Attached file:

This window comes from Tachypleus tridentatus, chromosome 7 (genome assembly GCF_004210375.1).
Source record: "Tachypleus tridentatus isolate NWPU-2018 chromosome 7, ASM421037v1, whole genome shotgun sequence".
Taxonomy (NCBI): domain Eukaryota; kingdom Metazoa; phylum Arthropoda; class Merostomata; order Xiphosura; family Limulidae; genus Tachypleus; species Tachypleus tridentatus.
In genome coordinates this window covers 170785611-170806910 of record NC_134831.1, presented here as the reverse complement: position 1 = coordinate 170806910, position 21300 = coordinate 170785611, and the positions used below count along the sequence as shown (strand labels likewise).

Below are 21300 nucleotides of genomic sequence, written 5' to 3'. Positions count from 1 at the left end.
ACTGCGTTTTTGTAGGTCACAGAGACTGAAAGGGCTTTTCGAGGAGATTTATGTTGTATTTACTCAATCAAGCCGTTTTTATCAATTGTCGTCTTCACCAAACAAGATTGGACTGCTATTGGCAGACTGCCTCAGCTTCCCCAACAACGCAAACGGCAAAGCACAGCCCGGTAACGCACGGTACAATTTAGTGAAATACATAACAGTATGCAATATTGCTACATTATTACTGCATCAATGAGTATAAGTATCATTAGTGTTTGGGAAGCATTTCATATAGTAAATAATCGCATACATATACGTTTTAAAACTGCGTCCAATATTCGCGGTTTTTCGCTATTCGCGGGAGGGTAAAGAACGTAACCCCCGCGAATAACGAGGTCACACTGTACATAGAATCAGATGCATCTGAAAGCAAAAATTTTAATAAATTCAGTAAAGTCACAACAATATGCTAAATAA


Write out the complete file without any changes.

This window comes from Tachypleus tridentatus, chromosome 7 (genome assembly GCF_004210375.1).
Source record: "Tachypleus tridentatus isolate NWPU-2018 chromosome 7, ASM421037v1, whole genome shotgun sequence".
Taxonomy (NCBI): domain Eukaryota; kingdom Metazoa; phylum Arthropoda; class Merostomata; order Xiphosura; family Limulidae; genus Tachypleus; species Tachypleus tridentatus.
In genome coordinates this window covers 170785611-170806910 of record NC_134831.1, presented here as the reverse complement: position 1 = coordinate 170806910, position 21300 = coordinate 170785611, and the positions used below count along the sequence as shown (strand labels likewise).

Below are 21300 nucleotides of genomic sequence, written 5' to 3'. Positions count from 1 at the left end.
ACTGCGTTTTTGTAGGTCACAGAGACTGAAAGGGCTTTTCGAGGAGATTTATGTTGTATTTACTCAATCAAGCCGTTTTTATCAATTGTCGTCTTCACCAAACAAGATTGGACTGCTATTGGCAGACTGCCTCAGCTTCCCCAACAACGCAAACGGCAAAGCACAGCCCGGTAACGCACGGTACAATTTAGTGAAATACATAACAGTATGCAATATTGCTACATTATTACTGCATCAATGAGTATAAGTATCATTAGTGTTTGGGAAGCATTTCATATAGTAAATAATCGCATACATATACGTTTTAAAACTGCGTCCAATATTCGCGGTTTTTCGCTATTCGCGGGAGGGTAAAGAACGTAACCCCCGCGAATAACGAGGTCACACTGTACATAGAATCAGATGCATCTGAAAGCAAAAATTTTAATAAATTCAGTAAAGTCACAACAATATGCTAAATAA